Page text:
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Bankers' Views Mixed on Importance of M&A in Southeast

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Leaders of large community banks are keen on acquisitions, although their level of interest varies widely.

Home BancShares in Conway, Ark., is aggressively prowling for deals with an eye on a major transaction in eastern Florida. Bank of the Ozarks, also in Arkansas, seems more intent on organic growth, while Renasant in Tupelo, Miss., falls somewhere in between.

Leaders at those banks made it clear during a conference in Chicago hosted by Raymond James that overall consolidation will accelerate across the region as smaller banks become more comfortable selling and as buyers look to spread out escalating regulatory costs. At the same time, bankers remain open to pinching lenders and opening branches in new markets to boost the bottom line.

The $6.7 billion-asset Home teased out the possibility of a game-changing acquisition to rival its recent purchase of Liberty Bancshares. Johnny Allison, Home's chairman, told attendees that he is evaluating several targets, with a focus on eastern Florida.

One unnamed target is giving Allison "cold chills" because it is a third of Home's size and has the potential for significant cost cutting. He noted that the target's efficiency ratio is close to 80%, adding that earnings could be unlocked by cutting costs closer to Home's 45% ratio.

Pricing is no longer the hardest sell for targets, Allison said. Rather, Home is now focused on the consideration it pays. "The next time I want to use as much cash as I can to protect my stock," he said.

Home could also entertain a merger with a similar sized institution as it approaches $10 billion in assets, a size that lands banks more regulatory scrutiny and caps on interchange fees. Allison mentioned Renasant and South State in Columbia, S.C., adding that those institutions are "good banks with good currencies that know what they're doing."

The idea would be to create a bank with $13 billion to $15 billion in assets to address the $10 million in added costs Home would incur if it tiptoed over the key regulatory threshold. "I don't know if I'd do it or not," Allison said of a major merger. "We'd want to hook up with the right partner if it makes sense long term."

Renasant, which also presented at the Raymond James conference, may be more reluctant to pursue such a large merger. Kevin Chapman, the $5.8 billion-asset company's chief financial officer, said his company would be open to buying banks with up to $2 billion in assets.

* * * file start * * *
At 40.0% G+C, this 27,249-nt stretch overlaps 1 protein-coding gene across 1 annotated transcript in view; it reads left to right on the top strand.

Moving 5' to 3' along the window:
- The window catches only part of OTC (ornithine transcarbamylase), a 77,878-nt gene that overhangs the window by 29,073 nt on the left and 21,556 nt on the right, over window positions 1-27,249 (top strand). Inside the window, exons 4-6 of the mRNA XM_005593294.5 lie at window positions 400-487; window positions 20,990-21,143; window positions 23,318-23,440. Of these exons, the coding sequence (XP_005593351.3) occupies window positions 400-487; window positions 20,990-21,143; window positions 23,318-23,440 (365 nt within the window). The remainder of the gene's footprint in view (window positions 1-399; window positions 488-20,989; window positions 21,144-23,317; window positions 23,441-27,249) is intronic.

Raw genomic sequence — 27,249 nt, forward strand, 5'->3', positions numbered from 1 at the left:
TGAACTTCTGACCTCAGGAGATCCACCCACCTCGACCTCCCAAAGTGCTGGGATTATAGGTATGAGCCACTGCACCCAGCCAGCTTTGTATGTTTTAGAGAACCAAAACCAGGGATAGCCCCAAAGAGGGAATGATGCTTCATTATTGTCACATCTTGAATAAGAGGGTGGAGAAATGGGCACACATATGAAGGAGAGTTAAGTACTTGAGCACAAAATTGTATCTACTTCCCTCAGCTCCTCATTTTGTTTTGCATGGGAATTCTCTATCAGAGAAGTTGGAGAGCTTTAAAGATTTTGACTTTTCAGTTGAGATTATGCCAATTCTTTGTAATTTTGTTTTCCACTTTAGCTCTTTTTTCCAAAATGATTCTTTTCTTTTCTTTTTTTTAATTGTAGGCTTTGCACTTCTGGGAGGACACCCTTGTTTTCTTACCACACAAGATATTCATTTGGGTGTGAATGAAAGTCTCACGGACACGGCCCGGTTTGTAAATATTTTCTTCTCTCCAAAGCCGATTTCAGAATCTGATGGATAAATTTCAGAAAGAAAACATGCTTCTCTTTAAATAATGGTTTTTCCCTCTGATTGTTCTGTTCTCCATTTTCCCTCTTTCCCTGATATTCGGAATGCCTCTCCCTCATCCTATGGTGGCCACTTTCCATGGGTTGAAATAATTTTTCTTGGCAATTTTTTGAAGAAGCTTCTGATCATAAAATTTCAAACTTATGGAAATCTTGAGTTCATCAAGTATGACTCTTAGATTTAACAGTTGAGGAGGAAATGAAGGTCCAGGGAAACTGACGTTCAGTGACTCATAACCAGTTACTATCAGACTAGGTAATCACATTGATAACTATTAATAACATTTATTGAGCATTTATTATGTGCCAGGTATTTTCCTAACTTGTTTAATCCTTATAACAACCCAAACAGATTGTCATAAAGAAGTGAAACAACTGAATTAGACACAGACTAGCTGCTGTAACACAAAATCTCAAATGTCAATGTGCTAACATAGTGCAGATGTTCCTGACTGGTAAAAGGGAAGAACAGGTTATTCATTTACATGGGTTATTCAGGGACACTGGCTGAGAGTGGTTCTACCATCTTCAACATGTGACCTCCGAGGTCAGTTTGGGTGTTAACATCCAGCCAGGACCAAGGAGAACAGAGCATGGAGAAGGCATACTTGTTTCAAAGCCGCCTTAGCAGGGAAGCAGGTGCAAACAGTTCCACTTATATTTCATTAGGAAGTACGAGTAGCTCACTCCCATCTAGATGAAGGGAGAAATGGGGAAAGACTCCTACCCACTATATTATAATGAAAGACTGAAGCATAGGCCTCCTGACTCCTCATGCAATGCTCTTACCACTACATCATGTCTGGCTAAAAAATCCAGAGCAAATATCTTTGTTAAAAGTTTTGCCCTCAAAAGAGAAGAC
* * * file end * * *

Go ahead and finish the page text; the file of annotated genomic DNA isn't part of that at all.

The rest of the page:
"We don't feel like we have to" do a deal, Chapman told attendees. Renasant is focused on profitability and increasing its return on assets. The company is aggressively hiring lenders in markets such as eastern Tennessee and Alabama, while also looking at ways to increase mortgage originations.

Still, Chapman said Renasant would be willing to buy smaller banks to compliment markets where it has hired lenders. "We're focused on being opportunistic," he said. "It may mean an open bank acquisition or lifting team members."

Bank of the Ozarks came across as the least eager of the three banks for acquisitions, which is surprising given its recent string of acquisitions. In 2010 and 2011, the $5.7 billion-asset company bid on more than four dozen failed banks, buying seven of them.

The company is optimistic about offices it recently opened in New York and Los Angeles. George Gleason, Bank of the Ozarks' chairman and chief executive, said those offices have generated roughly $218 million in loans.

Bank of the Ozarks is also preparing to close its purchase of Intervest Bankshares, which would boost its presence in New York. Gleason said some post-closing "tweaks and enhancements" to underwriting standards might curb Intervest's short-term loan growth, though the bank should be able to double its $1 billion loan portfolio in the next five years.

The company has been so aggressive opening offices that, sometimes, "I lose track of it myself," Gleason said during his time at the podium. Bank of the Ozarks just opened a loan office in Asheville, N.C., and is set to open an office in Hilton Head, S.C., in a few weeks.

Bank of the Ozarks, which also bought Omnibank in Houston in March, remains open to more acquisitions, Gleason said, though he repeatedly reminded attendees that his company had been dedicated to organic growth before its wave of failed-bank deals began.

Loan growth remains strong at Bank of the Ozarks, even if its pace of deals has slowed down. The company added about $540 million in loans during the first half of this year. The company also formed a corporate lending group that should be a strong contributor, even though it "may take a decade to build" the business, Gleason said.

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